- 53. Johnson JS, Spakowicz DJ, Hong B-Y, Petersen LM, Demkowicz P, Chen L, et al. Evaluation of 16S rRNA gene sequencing for species and strain-level microbiome analysis. Nat Commun. 2019;10: 1–11. pmid:30602773
- 54. Young IM, Crawford JW. Interactions and Self-Organization in the Soil-Microbe Complex. Science. 2004;304: 1634–1637. pmid:15192219
- 55. Haichar F el Z, Marol C, Berge O, Rangel-Castro JI, Prosser JI, Balesdent J, et al. Plant host habitat and root exudates shape soil bacterial community structure. The ISME Journal. 2008;2: 1221–1230. pmid:18754043
- 56. Schlatter DC, Bakker MG, Bradeen JM, Kinkel LL. Plant community richness and microbial interactions structure bacterial communities in soil. Ecology. 2015;96: 134–142. pmid:26236898
- 57. Lange M, Eisenhauer N, Sierra CA, Bessler H, Engels C, Griffiths RI, et al. Plant diversity increases soil microbial activity and soil carbon storage. Nature Communications. 2015;6: 6707. pmid:25848862
- 58. Zhalnina K, Louie KB, Hao Z, Mansoori N, da Rocha UN, Shi S, et al. Dynamic root exudate chemistry and microbial substrate preferences drive patterns in rhizosphere microbial community assembly. Nat Microbiol. 2018;3: 470–480. pmid:29556109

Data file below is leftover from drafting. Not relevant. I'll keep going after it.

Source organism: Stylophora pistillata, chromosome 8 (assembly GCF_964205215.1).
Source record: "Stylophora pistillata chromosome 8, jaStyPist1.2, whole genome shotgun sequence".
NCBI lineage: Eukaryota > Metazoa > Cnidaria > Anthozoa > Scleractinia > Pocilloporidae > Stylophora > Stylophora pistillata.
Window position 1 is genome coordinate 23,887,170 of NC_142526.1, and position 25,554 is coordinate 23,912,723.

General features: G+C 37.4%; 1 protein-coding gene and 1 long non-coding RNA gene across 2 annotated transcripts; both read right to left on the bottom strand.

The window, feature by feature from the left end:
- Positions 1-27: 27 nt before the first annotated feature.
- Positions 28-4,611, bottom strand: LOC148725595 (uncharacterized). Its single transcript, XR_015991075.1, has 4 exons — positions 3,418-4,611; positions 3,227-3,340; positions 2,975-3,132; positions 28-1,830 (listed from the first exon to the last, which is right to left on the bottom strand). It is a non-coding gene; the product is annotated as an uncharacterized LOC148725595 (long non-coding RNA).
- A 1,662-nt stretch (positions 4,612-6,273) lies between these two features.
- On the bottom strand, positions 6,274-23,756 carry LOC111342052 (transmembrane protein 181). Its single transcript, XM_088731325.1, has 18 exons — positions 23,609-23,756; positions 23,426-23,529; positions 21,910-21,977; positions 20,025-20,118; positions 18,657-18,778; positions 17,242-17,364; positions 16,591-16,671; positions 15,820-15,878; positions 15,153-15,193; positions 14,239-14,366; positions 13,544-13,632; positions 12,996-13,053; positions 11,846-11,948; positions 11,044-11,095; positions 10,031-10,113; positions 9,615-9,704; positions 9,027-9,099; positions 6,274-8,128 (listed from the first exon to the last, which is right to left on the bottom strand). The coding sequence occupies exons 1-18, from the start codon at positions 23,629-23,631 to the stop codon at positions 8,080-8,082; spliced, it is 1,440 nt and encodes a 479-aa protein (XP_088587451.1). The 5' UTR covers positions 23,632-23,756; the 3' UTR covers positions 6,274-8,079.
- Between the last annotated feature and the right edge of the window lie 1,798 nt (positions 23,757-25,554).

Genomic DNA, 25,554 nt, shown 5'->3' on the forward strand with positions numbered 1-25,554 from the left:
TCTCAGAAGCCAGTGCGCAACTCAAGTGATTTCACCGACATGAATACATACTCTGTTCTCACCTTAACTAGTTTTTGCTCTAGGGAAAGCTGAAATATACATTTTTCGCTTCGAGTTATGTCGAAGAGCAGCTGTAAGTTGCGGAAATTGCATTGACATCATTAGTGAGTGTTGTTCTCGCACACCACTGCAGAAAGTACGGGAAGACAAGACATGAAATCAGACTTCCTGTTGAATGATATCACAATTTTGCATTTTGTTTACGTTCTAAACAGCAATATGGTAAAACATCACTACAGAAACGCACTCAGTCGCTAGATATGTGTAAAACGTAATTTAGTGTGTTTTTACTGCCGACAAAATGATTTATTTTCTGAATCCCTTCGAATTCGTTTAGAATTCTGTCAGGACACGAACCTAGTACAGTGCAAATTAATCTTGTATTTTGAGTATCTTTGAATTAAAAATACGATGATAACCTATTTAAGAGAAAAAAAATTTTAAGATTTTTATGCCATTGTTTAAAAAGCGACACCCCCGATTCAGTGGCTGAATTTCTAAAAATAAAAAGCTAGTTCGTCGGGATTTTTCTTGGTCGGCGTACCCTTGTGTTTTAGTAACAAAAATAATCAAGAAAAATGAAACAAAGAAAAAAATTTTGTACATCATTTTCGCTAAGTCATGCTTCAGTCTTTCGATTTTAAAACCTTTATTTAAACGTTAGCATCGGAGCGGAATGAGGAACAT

- 59. Veach AM, Morris R, Yip DZ, Yang ZK, Engle NL, Cregger MA, et al. Rhizosphere microbiomes diverge among Populus trichocarpa plant-host genotypes and chemotypes, but it depends on soil origin. Microbiome. 2019;7: 76. pmid:31103040
- 60. Voges MJEEE, Bai Y, Schulze-Lefert P, Sattely ES. Plant-derived coumarins shape the composition of an Arabidopsis synthetic root microbiome. PNAS. 2019;116: 12558–12565. pmid:31152139
- 61. Oelbermann M, Paul Voroney R, Gordon AM. Carbon sequestration in tropical and temperate agroforestry systems: a review with examples from Costa Rica and southern Canada. Agriculture, Ecosystems & Environment. 2004;104: 359–377.